Williams did so, completing college at the University of Central Oklahoma in Edmond. She has competed in every major event since then, including the Parapan American Games and the recent Golden Nations League tournament in Assen, Netherlands. The team is undefeated this year and top-ranked in the world.
“Now I’m headed to Tokyo,” she said.
Thankful and appreciative
Williams, 24, looks back on the people who have helped her get to this point. “I think more than anything, I’m just so grateful,” she said. “I refer patients to Dr. Sugalski, and I refer people to MD Anderson for surgery. Dr. Sugalski and Dr. Lewis, and their teams, saved my life. They supported me and made sure I was healthy enough to be able to continue to compete and do anything I’ve ever wanted to do.”
These days, in addition to traveling and playing with the U.S. sitting volleyball national team, Williams is a representative and clinical specialist with Stryker Corp. She inputs data into robots that help surgeons correctly align replacement knees and hips.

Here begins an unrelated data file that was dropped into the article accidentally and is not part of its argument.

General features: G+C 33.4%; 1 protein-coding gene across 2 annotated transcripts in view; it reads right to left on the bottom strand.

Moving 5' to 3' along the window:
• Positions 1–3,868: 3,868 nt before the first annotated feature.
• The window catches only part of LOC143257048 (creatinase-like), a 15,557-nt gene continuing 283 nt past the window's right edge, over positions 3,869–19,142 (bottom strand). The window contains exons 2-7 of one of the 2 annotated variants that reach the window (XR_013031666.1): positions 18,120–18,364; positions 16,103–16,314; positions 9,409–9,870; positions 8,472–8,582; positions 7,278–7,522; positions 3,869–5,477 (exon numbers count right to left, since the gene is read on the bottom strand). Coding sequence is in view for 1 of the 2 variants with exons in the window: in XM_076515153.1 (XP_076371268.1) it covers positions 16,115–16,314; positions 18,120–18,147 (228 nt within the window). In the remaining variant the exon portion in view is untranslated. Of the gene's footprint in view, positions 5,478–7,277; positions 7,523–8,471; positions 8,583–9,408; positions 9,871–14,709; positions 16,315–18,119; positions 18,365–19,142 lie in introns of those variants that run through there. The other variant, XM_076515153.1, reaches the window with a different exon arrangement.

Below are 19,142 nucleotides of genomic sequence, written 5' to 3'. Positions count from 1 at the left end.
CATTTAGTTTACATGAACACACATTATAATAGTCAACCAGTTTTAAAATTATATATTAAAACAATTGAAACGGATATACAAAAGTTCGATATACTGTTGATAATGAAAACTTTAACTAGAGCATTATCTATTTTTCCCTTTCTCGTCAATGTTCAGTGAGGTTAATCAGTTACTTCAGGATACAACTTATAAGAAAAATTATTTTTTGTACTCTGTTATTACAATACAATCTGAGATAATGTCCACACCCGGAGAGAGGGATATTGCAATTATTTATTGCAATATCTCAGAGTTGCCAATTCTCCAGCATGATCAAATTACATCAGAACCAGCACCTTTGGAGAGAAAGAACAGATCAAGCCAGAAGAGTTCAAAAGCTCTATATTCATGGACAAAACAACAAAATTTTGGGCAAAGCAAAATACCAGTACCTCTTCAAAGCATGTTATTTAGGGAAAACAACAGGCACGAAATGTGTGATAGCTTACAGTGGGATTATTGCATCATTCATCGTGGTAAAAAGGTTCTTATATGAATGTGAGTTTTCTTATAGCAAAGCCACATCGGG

On Nov. 14, 2020, she was married to Kyle Coffee, a firefighter with the Harris County Hazmat Team. They live in Houston. Amid the pandemic, the wedding was held outdoors at her family’s ranch in Oakville between San Antonio and Corpus Christi. “I always said I wanted to get married there, so we did,” she said.
Now, Tokyo is calling.
“I’ve watched athletes standing on the Olympic platforms, gold, silver and bronze,” Williams said. “I am going to envision us winning gold because we have so much potential to be able to do that. I get emotional hearing the Star-Spangled Banner played at small tournaments, and I can only imagine what it will be like on the Paralympic podium. Knowing my family is at home getting to watch that is just really cool.”
Not many people are diagnosed with Ewing sarcoma, a cancer under study at UT Health San Antonio’s Greehey Children’s Cancer Research Institute. Not many choose to have rotationplasty, either.
“I had a blog when I was sick, and it was called Jillian’s Leap Through Cancer, and one of my quotes that I said in the very beginning was, ‘I want to make a difference by being different,’” she said.
“I think making a difference by being different is the biggest thing I try to live by every day.”
Everyone at the Mays Cancer Center, University Hospital and MD Anderson extends best wishes to you, Jillian Williams, at the Tokyo Paralympics!